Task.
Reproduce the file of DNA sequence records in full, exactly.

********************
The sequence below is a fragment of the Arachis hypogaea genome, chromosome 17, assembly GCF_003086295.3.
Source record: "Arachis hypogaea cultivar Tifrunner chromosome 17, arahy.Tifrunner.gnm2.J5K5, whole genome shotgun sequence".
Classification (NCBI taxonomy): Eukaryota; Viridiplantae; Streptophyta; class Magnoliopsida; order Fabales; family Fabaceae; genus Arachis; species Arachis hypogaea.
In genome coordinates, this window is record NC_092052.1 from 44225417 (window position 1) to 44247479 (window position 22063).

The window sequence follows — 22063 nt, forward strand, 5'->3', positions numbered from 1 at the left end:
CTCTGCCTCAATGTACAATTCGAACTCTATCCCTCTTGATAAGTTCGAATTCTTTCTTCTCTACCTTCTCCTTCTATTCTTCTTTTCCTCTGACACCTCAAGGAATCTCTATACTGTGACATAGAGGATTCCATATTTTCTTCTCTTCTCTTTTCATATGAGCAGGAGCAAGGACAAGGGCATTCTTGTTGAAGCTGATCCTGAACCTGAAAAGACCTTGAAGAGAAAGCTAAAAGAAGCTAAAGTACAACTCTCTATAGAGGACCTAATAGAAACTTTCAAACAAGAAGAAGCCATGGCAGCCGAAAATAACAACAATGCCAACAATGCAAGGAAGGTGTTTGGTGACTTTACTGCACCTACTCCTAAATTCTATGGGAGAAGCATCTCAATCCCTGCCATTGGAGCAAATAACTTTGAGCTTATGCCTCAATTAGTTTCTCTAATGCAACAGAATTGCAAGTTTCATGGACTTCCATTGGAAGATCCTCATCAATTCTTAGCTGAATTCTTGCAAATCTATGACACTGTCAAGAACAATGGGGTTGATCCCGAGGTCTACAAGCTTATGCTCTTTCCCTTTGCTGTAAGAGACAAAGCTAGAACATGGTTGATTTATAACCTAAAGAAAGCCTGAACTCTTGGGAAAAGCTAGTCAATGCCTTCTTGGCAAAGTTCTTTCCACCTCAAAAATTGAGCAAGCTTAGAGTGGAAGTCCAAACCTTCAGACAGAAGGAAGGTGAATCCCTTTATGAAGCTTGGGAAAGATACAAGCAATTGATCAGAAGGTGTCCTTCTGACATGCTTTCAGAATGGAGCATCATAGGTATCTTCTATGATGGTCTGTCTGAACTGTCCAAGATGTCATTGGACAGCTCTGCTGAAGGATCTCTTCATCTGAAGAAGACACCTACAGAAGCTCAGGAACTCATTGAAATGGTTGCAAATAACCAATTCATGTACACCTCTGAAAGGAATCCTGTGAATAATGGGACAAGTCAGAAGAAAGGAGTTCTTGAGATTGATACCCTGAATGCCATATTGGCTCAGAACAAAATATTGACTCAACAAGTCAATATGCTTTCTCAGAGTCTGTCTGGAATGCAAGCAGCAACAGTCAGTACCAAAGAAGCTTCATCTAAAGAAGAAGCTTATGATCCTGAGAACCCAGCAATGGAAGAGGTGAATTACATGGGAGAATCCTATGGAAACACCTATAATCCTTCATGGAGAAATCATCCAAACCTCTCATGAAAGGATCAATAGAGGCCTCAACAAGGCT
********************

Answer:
The sequence below is a fragment of the Arachis hypogaea genome, chromosome 17, assembly GCF_003086295.3.
Source record: "Arachis hypogaea cultivar Tifrunner chromosome 17, arahy.Tifrunner.gnm2.J5K5, whole genome shotgun sequence".
Classification (NCBI taxonomy): Eukaryota; Viridiplantae; Streptophyta; class Magnoliopsida; order Fabales; family Fabaceae; genus Arachis; species Arachis hypogaea.
In genome coordinates, this window is record NC_092052.1 from 44225417 (window position 1) to 44247479 (window position 22063).

The window sequence follows — 22063 nt, forward strand, 5'->3', positions numbered from 1 at the left end:
CTCTGCCTCAATGTACAATTCGAACTCTATCCCTCTTGATAAGTTCGAATTCTTTCTTCTCTACCTTCTCCTTCTATTCTTCTTTTCCTCTGACACCTCAAGGAATCTCTATACTGTGACATAGAGGATTCCATATTTTCTTCTCTTCTCTTTTCATATGAGCAGGAGCAAGGACAAGGGCATTCTTGTTGAAGCTGATCCTGAACCTGAAAAGACCTTGAAGAGAAAGCTAAAAGAAGCTAAAGTACAACTCTCTATAGAGGACCTAATAGAAACTTTCAAACAAGAAGAAGCCATGGCAGCCGAAAATAACAACAATGCCAACAATGCAAGGAAGGTGTTTGGTGACTTTACTGCACCTACTCCTAAATTCTATGGGAGAAGCATCTCAATCCCTGCCATTGGAGCAAATAACTTTGAGCTTATGCCTCAATTAGTTTCTCTAATGCAACAGAATTGCAAGTTTCATGGACTTCCATTGGAAGATCCTCATCAATTCTTAGCTGAATTCTTGCAAATCTATGACACTGTCAAGAACAATGGGGTTGATCCCGAGGTCTACAAGCTTATGCTCTTTCCCTTTGCTGTAAGAGACAAAGCTAGAACATGGTTGATTTATAACCTAAAGAAAGCCTGAACTCTTGGGAAAAGCTAGTCAATGCCTTCTTGGCAAAGTTCTTTCCACCTCAAAAATTGAGCAAGCTTAGAGTGGAAGTCCAAACCTTCAGACAGAAGGAAGGTGAATCCCTTTATGAAGCTTGGGAAAGATACAAGCAATTGATCAGAAGGTGTCCTTCTGACATGCTTTCAGAATGGAGCATCATAGGTATCTTCTATGATGGTCTGTCTGAACTGTCCAAGATGTCATTGGACAGCTCTGCTGAAGGATCTCTTCATCTGAAGAAGACACCTACAGAAGCTCAGGAACTCATTGAAATGGTTGCAAATAACCAATTCATGTACACCTCTGAAAGGAATCCTGTGAATAATGGGACAAGTCAGAAGAAAGGAGTTCTTGAGATTGATACCCTGAATGCCATATTGGCTCAGAACAAAATATTGACTCAACAAGTCAATATGCTTTCTCAGAGTCTGTCTGGAATGCAAGCAGCAACAGTCAGTACCAAAGAAGCTTCATCTAAAGAAGAAGCTTATGATCCTGAGAACCCAGCAATGGAAGAGGTGAATTACATGGGAGAATCCTATGGAAACACCTATAATCCTTCATGGAGAAATCATCCAAACCTCTCATGAAAGGATCAATAGAGGCCTCAACAAGGCT